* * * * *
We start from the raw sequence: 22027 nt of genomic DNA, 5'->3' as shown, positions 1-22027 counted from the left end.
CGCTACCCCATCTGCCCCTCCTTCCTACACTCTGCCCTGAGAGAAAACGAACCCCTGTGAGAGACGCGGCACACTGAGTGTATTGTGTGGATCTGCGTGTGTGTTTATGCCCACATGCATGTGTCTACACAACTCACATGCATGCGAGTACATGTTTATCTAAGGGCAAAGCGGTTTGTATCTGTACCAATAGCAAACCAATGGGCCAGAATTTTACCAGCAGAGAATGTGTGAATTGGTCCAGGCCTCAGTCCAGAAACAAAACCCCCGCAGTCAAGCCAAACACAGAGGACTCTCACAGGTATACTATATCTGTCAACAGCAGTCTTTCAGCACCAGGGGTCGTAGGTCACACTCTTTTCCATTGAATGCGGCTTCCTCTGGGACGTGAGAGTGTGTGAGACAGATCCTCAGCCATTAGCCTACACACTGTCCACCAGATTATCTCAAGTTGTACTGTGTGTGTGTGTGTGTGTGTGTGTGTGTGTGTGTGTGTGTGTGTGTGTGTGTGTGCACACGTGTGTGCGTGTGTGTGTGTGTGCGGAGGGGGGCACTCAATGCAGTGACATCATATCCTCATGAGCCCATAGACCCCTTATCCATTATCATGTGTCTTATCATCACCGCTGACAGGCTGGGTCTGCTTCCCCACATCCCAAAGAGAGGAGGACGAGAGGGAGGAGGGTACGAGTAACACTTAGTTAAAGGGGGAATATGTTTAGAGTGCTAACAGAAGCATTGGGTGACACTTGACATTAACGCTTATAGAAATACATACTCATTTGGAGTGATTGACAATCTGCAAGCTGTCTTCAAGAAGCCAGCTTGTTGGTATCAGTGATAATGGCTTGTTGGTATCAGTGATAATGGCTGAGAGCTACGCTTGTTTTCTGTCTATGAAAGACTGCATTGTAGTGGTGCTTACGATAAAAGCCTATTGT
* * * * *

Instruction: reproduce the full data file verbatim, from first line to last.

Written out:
We start from the raw sequence: 22027 nt of genomic DNA, 5'->3' as shown, positions 1-22027 counted from the left end.
CGCTACCCCATCTGCCCCTCCTTCCTACACTCTGCCCTGAGAGAAAACGAACCCCTGTGAGAGACGCGGCACACTGAGTGTATTGTGTGGATCTGCGTGTGTGTTTATGCCCACATGCATGTGTCTACACAACTCACATGCATGCGAGTACATGTTTATCTAAGGGCAAAGCGGTTTGTATCTGTACCAATAGCAAACCAATGGGCCAGAATTTTACCAGCAGAGAATGTGTGAATTGGTCCAGGCCTCAGTCCAGAAACAAAACCCCCGCAGTCAAGCCAAACACAGAGGACTCTCACAGGTATACTATATCTGTCAACAGCAGTCTTTCAGCACCAGGGGTCGTAGGTCACACTCTTTTCCATTGAATGCGGCTTCCTCTGGGACGTGAGAGTGTGTGAGACAGATCCTCAGCCATTAGCCTACACACTGTCCACCAGATTATCTCAAGTTGTACTGTGTGTGTGTGTGTGTGTGTGTGTGTGTGTGTGTGTGTGTGTGTGTGTGTGTGTGCACACGTGTGTGCGTGTGTGTGTGTGTGCGGAGGGGGGCACTCAATGCAGTGACATCATATCCTCATGAGCCCATAGACCCCTTATCCATTATCATGTGTCTTATCATCACCGCTGACAGGCTGGGTCTGCTTCCCCACATCCCAAAGAGAGGAGGACGAGAGGGAGGAGGGTACGAGTAACACTTAGTTAAAGGGGGAATATGTTTAGAGTGCTAACAGAAGCATTGGGTGACACTTGACATTAACGCTTATAGAAATACATACTCATTTGGAGTGATTGACAATCTGCAAGCTGTCTTCAAGAAGCCAGCTTGTTGGTATCAGTGATAATGGCTTGTTGGTATCAGTGATAATGGCTGAGAGCTACGCTTGTTTTCTGTCTATGAAAGACTGCATTGTAGTGGTGCTTACGATAAAAGCCTATTGT